08/07/09

Insects and other foods the trout may be eating:
1.   Blue-winged Olives - mostly Little BWO - Isolated hatches
2.   Mahogany Duns
3.   Midges - hatching in isolated locations
4.   Little Yellow Stoneflies - hatching (Little Summer Stones)
5.   Slate Drakes - hatching
6.   Cream Cahills - hatching in Isolated locations
7.   Beetles
8.   Grasshoppers
9.   Ants
10. Inch Worms
11. Crane Flies
12. Helligramite
13. Streamers - matching sculpin, baitfish and small crawfish

Mahogany Dun Spinner

If you have fished the Smokies in late August, September and into the first week or
two of October, you have probably seen the tiny mahogany duns and thought they
were midges or little Blue-winged Olives. Many anglers may not have noticed the
spinners at all. They are easy to see if the lighting is just right but impossible to see
otherwise. The most noticeable thing about them, and the thing that tells you they
are mayflies, is the up and down dance they perform. The males, called Jenny
Spinners, fly up and down about a foot or two. The Jenny Spinner has a almost
clear abdomen. They look different from the females which turn a basic rusty color.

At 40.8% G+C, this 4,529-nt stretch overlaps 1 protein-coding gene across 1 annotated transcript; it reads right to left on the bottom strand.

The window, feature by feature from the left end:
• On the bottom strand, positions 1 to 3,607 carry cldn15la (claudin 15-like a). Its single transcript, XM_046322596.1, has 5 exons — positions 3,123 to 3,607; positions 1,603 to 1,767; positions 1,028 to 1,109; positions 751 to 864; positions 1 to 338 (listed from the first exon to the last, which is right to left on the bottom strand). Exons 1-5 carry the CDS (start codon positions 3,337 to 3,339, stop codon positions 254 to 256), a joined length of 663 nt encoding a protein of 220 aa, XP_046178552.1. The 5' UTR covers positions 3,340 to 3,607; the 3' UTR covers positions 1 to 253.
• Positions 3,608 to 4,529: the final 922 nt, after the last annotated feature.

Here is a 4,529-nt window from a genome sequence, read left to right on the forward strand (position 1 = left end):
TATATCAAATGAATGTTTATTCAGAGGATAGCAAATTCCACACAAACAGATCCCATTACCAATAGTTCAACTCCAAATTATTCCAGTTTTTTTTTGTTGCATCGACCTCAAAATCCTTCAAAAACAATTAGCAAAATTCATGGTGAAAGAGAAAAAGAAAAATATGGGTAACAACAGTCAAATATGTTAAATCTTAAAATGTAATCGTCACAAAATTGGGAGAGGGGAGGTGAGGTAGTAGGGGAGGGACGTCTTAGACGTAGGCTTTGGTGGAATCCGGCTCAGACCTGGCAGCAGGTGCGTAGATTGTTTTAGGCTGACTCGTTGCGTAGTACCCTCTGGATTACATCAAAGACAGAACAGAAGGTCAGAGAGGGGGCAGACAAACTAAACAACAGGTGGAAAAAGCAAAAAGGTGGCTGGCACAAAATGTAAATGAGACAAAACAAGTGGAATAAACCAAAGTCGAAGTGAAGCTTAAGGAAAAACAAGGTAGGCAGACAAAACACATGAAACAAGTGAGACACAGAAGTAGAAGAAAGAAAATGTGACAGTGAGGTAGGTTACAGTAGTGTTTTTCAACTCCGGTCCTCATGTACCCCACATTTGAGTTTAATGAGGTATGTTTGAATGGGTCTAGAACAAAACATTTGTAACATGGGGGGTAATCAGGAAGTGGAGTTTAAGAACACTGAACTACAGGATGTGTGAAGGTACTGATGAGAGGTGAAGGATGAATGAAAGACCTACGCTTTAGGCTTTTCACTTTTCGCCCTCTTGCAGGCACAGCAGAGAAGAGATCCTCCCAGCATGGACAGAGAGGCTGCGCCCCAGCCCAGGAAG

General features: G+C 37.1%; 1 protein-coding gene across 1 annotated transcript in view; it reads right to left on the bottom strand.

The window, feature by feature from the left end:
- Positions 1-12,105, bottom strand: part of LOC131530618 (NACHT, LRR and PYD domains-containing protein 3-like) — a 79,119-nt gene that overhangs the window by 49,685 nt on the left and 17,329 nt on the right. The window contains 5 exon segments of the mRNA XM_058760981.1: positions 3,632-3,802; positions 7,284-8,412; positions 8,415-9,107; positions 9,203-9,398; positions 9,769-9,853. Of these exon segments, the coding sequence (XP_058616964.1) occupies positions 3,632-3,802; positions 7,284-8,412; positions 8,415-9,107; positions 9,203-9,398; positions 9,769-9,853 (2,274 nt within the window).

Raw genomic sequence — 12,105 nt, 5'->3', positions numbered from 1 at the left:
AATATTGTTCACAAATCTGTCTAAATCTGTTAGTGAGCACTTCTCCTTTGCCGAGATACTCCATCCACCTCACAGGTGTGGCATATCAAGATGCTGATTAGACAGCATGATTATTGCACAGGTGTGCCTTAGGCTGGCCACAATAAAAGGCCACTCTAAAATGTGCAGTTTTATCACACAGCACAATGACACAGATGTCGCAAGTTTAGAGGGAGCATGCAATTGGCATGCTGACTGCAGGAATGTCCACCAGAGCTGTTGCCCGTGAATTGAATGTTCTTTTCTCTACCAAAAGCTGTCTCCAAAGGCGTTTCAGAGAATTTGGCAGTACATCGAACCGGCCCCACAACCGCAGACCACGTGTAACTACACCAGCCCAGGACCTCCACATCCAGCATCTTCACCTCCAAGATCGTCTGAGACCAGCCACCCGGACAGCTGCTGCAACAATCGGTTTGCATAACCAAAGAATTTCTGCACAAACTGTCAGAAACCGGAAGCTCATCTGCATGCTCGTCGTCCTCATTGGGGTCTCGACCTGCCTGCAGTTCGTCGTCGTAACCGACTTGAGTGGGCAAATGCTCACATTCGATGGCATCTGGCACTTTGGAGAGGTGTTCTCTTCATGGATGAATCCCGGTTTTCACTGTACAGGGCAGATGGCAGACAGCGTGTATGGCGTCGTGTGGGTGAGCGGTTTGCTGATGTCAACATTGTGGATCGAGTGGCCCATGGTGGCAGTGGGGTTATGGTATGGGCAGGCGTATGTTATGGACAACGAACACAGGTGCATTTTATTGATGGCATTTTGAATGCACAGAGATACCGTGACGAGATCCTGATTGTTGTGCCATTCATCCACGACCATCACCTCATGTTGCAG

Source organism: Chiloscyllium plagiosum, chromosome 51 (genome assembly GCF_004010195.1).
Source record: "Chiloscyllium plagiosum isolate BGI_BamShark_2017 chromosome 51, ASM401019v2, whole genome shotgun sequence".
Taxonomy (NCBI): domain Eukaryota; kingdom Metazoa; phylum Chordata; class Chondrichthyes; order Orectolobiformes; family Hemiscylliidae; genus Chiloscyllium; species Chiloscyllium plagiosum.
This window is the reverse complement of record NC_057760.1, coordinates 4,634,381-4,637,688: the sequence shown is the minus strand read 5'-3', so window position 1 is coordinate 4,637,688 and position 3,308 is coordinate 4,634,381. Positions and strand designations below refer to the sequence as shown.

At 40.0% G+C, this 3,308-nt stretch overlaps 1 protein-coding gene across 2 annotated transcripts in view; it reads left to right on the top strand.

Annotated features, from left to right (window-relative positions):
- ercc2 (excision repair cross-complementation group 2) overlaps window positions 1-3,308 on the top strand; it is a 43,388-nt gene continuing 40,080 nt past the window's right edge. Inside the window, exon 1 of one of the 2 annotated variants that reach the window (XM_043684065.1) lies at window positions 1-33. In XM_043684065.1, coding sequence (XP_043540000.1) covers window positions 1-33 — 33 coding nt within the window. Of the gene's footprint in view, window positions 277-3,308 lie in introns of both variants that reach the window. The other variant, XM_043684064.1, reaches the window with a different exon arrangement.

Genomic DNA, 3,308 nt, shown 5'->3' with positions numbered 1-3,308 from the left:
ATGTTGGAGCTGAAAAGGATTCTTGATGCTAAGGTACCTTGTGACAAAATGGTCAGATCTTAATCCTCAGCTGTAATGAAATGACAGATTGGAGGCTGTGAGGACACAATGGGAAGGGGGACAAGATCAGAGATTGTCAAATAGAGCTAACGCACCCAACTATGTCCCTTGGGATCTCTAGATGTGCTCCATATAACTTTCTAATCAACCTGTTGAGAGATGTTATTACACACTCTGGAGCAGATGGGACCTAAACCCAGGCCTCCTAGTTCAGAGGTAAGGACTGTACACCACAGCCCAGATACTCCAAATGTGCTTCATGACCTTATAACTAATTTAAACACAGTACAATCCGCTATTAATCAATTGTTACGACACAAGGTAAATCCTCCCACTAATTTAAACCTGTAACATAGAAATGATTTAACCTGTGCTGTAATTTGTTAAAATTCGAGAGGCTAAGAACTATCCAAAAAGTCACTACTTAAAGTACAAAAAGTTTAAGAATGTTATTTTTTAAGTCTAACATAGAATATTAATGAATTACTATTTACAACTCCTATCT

The males may or may not fall in the water and are not near as important as the
female Mahogany Duns.

Presentation:
You want to make you presentation of the "Perfect Fly" Mahogany Dun Spinner into
the calm water areas -the ends of pools, eddies, pockets behind rocks, etc. The fish
will just sip the spinners and you may not notice the takes at all. It is about
impossible to see your fly. You just have to watch for a small swirl or your line to
move. The trout are remaining in one area looking for the spinners, so if you don't
get a take in one place, try another.

It is not easy to keep from spooking the trout. Stay hidden, move very slowly and
make rather long cast compared to the normal cast you would make in the Smokies.
That isn't always easy to do on the small streams. A bush or tree limb can get your
fly easier than a trout can.

The image on the right shows the abdomen on a Jenny
Spinner. Notice the wings are so clear you can barely see
them. This is the male Mahogany Dun spinner. The female
spinner has a rusty brown abdomen like our fly below.



























Our
"Perfect Fly" Mahogany Dun Spinner

Copyright 2009 James Marsh